Splitting the bill, or sharing the bill, or who pays what.  To me it’s simple, be fair.  When with my friends, we just chop it up into equal pieces, if someone ate really little usually someone else will step up and say, hey you don’t have to pay as much.  But many times this is passed over anyway, because if you eat with the same group over time it all evens out in the end.  My opinion is if that extra 15 bucks is going to change your life you probably shouldn’t have been eating out to begin with.

    Oh and about servers who pre-judge people based on where they are from or what they look like are ignorant simpleminded idiots who deserve what they get.  You never know who has money, who appreciates service, and who is willing to pay for better service even if they don’t have a lot of money.  If you give poor service because you think you won’t get a tip, it’s a self fulfilling prophecy, you’ve just insured (and earned) yourself a crappy tip.   Which reflects on the restaurant, and if I were the owner, you’d be out on your ass.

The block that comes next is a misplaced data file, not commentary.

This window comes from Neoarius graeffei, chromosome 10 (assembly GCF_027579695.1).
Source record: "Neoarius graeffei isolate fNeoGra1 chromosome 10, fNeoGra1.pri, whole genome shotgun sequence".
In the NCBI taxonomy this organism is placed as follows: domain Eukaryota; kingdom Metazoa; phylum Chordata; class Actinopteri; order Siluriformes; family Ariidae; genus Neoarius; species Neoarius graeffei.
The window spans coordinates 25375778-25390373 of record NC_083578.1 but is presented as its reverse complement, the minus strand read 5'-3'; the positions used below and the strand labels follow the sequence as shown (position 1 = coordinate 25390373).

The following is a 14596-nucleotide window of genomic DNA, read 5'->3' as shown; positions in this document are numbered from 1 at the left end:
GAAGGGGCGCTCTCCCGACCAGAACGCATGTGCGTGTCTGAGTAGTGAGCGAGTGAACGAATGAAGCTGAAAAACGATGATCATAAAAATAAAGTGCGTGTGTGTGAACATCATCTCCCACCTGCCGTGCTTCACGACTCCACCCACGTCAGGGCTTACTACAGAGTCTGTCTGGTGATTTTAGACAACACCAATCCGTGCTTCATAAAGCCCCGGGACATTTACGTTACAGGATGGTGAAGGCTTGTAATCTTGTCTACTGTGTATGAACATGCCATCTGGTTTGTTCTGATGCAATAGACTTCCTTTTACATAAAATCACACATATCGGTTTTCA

It all comes down to if you’ve had a good experience while you were there.  It’s not rocket science.

    Everything has a value, be fair.

  30. KenW says:

    @kog999:Does the cashier at McDonalds or Wendy’s really do that much less work

    Yes. The cashier at McD’s or Wendy’s takes your order, and then puts it in a bag and hands it to you.

    The waiter at a restaurant, OTOH, physically comes to you, takes your order, carries it from the kitchen, serves it to you individually, brings you drinks (and refills), delivers desert, and caters to your whims. Ask a cashier at McD’s to do any of that, and see what response you get.